There were 3 more E.R. visits for my daughter. Two back surgeries and resulting recovery times before my father could get treatment for his cancer. Both are doing well now, but there was persistent worry in a corner of my mind all year.

There was complete lack of movement in getting my David and Saul novel closer to being published: no requests for a full manuscript from any agent I queried. None. No professional interest in the picture book project I’m working on with a friend. I was turned down for a job I would’ve been really good at. I didn’t get enough volunteers for a church thing, so had to scrap some plans that would’ve been good for the kids. I’ve never been rejected so many times for so many things in my life.

My children each had struggles where they haven’t before, some of which are ongoing. My husband’s heavy work schedule continues to wear us down. I’ve read maybe half the number of books I normally do; after my friend died, I just didn’t have the urge. Insomnia. Anxiety. As the year went on, my hermit tendencies have become even more entrenched.

But this has also been a great year.

When you’ve cried with people, and you’ve shared grief, you’re closer to them, so I’m closer to a lot more people than I was a year ago, even some I’ve known for a long time. We made some real friends at the new church. I’ve given some good encouragement to dear friends. I got through the Old Testament in my devotional reading (finally!) and done some good struggling with and resting in God’s promises. My faith is deeper than it was a year ago.

My children have had also triumphed, and I’ve gotten to stand up and cheer for them. My husband is doing really good work, both for pay and for fun — and he’s writing songs again! I’m taking a dance class again. A class for which I will get to perform in a recital (a phrase that makes me giggle).

The fine folks at One Faith Many Faces gave me paid work and thought enough of my writing here to want to rerun it on their site. I went to a small writer’s retreat, where I met some fine writers, reconnected with an old friend, and got some much-needed encouragement. There has been some other paid work, some guest posts on other blogs (on prayer and dance), and some wonderful conversations here. I am grateful for every person who’s read my writing — that means you. Thank you.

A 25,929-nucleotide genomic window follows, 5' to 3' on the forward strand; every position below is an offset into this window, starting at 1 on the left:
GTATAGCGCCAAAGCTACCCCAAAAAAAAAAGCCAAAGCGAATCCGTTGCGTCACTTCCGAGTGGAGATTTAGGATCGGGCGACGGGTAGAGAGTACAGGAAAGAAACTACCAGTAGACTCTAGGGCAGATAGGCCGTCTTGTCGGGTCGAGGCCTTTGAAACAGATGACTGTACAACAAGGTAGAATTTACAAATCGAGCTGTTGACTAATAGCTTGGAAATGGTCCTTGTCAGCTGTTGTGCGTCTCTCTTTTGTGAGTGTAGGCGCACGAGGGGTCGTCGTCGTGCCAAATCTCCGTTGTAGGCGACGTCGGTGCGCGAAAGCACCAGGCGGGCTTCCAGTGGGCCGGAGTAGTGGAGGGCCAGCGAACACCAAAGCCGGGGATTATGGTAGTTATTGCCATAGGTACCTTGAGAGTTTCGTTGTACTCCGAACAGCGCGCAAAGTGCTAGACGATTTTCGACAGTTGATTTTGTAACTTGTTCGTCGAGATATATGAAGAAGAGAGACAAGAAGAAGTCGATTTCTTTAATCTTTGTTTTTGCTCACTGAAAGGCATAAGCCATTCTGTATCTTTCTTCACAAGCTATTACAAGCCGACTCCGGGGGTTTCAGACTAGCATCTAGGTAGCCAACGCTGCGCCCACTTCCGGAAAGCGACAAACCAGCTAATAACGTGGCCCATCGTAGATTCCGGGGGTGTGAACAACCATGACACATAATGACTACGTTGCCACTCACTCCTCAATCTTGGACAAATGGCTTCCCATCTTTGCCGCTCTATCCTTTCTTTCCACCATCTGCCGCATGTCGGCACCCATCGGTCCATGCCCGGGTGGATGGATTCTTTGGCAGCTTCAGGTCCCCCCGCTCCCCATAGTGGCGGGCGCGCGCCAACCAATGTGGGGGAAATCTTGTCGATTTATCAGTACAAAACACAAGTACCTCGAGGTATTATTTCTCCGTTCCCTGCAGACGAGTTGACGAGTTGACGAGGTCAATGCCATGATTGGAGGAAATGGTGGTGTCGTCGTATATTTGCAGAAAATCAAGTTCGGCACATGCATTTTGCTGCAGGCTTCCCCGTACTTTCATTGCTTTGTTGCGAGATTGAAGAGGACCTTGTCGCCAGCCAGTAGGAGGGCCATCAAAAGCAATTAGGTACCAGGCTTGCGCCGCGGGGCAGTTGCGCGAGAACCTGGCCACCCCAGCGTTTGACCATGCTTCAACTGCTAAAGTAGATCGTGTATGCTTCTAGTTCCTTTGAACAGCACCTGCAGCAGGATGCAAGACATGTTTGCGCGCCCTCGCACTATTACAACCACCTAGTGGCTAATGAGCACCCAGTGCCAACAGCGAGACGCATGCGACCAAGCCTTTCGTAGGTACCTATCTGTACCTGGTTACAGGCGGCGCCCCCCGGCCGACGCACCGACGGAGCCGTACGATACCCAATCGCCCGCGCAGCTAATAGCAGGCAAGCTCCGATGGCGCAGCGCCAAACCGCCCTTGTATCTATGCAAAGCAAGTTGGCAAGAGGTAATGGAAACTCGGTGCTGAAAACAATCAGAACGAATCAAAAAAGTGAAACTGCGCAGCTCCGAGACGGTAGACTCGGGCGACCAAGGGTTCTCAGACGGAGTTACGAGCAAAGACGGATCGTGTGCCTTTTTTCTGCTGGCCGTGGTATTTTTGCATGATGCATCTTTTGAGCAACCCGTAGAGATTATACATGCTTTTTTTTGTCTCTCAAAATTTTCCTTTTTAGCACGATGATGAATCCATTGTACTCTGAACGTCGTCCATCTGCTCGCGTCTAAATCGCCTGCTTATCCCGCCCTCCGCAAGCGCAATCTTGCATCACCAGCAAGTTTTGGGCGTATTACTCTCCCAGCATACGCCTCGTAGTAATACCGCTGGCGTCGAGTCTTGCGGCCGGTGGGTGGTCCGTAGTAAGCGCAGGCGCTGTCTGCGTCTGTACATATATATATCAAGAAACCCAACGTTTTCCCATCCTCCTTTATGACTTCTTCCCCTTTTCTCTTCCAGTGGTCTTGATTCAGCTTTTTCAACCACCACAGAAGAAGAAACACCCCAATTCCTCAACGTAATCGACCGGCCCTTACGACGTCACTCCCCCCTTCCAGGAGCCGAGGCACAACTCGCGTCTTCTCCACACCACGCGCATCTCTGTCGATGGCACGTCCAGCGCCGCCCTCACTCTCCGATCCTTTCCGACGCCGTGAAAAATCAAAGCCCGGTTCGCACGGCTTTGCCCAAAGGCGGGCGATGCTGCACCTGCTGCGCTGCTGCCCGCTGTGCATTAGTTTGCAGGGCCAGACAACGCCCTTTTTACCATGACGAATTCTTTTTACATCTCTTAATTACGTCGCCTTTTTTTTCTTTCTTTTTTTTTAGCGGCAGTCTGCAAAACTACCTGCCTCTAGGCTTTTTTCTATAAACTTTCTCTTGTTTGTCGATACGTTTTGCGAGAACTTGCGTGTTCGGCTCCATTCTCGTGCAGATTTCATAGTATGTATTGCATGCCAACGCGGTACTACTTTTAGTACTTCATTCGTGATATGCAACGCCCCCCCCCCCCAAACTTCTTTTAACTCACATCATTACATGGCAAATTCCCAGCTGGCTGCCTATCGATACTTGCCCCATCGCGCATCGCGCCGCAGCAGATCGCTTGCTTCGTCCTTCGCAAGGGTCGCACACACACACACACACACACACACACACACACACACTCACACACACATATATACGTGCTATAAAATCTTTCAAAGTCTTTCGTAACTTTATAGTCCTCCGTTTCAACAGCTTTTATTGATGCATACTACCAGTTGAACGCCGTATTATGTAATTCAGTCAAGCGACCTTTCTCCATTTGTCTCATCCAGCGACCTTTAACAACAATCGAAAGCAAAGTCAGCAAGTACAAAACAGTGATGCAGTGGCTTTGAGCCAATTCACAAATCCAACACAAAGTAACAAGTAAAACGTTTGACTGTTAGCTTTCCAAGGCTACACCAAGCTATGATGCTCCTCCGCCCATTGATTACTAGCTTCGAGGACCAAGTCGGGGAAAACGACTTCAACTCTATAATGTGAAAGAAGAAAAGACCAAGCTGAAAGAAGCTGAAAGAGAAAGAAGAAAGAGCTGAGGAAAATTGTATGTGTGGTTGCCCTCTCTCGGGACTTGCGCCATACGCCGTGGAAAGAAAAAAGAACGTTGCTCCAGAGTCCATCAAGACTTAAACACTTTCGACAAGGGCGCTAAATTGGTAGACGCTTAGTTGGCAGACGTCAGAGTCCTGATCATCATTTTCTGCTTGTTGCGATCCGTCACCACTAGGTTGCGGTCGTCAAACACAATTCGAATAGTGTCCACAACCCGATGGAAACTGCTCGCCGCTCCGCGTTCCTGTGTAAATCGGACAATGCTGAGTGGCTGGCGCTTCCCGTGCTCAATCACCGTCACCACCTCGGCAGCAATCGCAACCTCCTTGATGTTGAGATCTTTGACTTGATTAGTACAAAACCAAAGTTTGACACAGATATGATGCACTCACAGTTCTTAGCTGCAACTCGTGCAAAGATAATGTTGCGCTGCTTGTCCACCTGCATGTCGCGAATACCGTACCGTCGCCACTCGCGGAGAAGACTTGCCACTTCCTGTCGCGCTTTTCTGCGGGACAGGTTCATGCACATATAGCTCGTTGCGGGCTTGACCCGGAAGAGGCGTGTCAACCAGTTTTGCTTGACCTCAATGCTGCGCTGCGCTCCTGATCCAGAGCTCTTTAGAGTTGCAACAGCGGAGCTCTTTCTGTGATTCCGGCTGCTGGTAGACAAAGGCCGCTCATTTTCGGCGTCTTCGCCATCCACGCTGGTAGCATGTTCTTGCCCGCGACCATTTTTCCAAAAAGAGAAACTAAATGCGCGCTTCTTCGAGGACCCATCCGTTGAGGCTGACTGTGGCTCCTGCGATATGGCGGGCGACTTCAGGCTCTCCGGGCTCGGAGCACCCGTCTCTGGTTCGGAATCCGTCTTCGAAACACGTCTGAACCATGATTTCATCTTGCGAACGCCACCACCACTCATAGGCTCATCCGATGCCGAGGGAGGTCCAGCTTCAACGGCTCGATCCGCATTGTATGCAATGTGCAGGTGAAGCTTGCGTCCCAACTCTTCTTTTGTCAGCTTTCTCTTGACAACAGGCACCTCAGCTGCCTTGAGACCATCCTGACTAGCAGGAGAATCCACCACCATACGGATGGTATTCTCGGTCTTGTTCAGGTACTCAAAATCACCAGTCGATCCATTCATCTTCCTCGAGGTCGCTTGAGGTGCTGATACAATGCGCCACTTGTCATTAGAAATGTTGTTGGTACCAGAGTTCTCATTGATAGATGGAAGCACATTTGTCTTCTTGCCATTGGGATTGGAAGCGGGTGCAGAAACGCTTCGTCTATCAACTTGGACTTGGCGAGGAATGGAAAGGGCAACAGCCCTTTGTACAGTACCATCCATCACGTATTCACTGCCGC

I’m grateful, but also deeply frustrated and sad, often about the same things. So I wrote something about Thanksgiving for my friends at One Faith Many Faces (they’re the ones who gave the post it’s awesome title) that I needed to hear — something all of us who are feeling both gratitude and grief this year.

Some years, you’re so full of gratitude that it seeps out of your pores and suffuses everything you do.

Other years, the idea of spouting words of gratitude seems so wrong as to almost feel offensive.

Sometimes, those are the same year.

A tough year can bring out your gratitude to God for being with you through it all – but lurking behind every item of thanksgiving is a great big but. The Psalmist knows what that’s like:

Please continue here to read the rest of Thanksgiving is a great big but.

 

 

Gratitude and Momentum

These are my two guiding principle words for 2013, for writing, for life, for anything I can think of to apply it to.

Gratitude for what I have

It’s been many years since a friend asked the question, “What seeds are you planting in your life?” and I stopped holding onto catalogues and reading them over and over, daydreaming about what I’d love to buy, thereby planting seeds of dissatisfaction with what I did have. And I’ve kept that one up. If a company is so foolish as to send me a catalog, I might flip through it once before sending it immediately to the recycling bin. That one simple habit made a huge difference in my satisfaction in my home.